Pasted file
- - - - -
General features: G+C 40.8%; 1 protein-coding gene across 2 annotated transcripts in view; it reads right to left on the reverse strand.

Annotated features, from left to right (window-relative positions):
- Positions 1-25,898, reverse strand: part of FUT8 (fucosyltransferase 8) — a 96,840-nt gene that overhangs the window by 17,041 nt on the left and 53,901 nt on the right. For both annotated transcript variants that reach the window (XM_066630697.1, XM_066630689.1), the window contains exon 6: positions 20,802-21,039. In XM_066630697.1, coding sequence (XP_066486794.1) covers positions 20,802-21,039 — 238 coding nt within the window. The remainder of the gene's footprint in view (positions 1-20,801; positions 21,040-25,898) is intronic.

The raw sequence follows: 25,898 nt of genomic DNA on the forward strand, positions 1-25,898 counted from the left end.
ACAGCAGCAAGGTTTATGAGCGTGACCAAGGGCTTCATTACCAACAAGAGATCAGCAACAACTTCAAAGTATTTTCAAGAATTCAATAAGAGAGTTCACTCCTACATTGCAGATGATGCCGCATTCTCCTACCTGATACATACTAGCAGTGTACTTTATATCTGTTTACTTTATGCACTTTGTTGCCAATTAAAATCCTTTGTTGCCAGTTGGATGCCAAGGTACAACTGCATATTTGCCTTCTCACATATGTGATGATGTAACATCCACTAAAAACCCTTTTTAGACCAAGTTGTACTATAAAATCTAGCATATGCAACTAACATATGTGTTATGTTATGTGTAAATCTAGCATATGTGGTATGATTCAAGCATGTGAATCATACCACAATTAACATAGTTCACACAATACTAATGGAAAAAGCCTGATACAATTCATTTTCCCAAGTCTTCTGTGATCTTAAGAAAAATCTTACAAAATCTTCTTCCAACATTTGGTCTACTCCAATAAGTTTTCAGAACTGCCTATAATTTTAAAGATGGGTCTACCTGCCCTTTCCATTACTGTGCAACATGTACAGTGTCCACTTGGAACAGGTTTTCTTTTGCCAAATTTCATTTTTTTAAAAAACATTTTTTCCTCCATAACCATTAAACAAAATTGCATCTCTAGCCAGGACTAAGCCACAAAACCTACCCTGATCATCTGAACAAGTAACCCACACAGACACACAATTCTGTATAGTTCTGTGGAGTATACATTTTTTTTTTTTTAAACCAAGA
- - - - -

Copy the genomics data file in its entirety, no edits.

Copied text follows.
General features: G+C 40.8%; 1 protein-coding gene across 2 annotated transcripts in view; it reads right to left on the reverse strand.

Annotated features, from left to right (window-relative positions):
- Positions 1-25,898, reverse strand: part of FUT8 (fucosyltransferase 8) — a 96,840-nt gene that overhangs the window by 17,041 nt on the left and 53,901 nt on the right. For both annotated transcript variants that reach the window (XM_066630697.1, XM_066630689.1), the window contains exon 6: positions 20,802-21,039. In XM_066630697.1, coding sequence (XP_066486794.1) covers positions 20,802-21,039 — 238 coding nt within the window. The remainder of the gene's footprint in view (positions 1-20,801; positions 21,040-25,898) is intronic.

The raw sequence follows: 25,898 nt of genomic DNA on the forward strand, positions 1-25,898 counted from the left end.
ACAGCAGCAAGGTTTATGAGCGTGACCAAGGGCTTCATTACCAACAAGAGATCAGCAACAACTTCAAAGTATTTTCAAGAATTCAATAAGAGAGTTCACTCCTACATTGCAGATGATGCCGCATTCTCCTACCTGATACATACTAGCAGTGTACTTTATATCTGTTTACTTTATGCACTTTGTTGCCAATTAAAATCCTTTGTTGCCAGTTGGATGCCAAGGTACAACTGCATATTTGCCTTCTCACATATGTGATGATGTAACATCCACTAAAAACCCTTTTTAGACCAAGTTGTACTATAAAATCTAGCATATGCAACTAACATATGTGTTATGTTATGTGTAAATCTAGCATATGTGGTATGATTCAAGCATGTGAATCATACCACAATTAACATAGTTCACACAATACTAATGGAAAAAGCCTGATACAATTCATTTTCCCAAGTCTTCTGTGATCTTAAGAAAAATCTTACAAAATCTTCTTCCAACATTTGGTCTACTCCAATAAGTTTTCAGAACTGCCTATAATTTTAAAGATGGGTCTACCTGCCCTTTCCATTACTGTGCAACATGTACAGTGTCCACTTGGAACAGGTTTTCTTTTGCCAAATTTCATTTTTTTAAAAAACATTTTTTCCTCCATAACCATTAAACAAAATTGCATCTCTAGCCAGGACTAAGCCACAAAACCTACCCTGATCATCTGAACAAGTAACCCACACAGACACACAATTCTGTATAGTTCTGTGGAGTATACATTTTTTTTTTTTTAAACCAAGA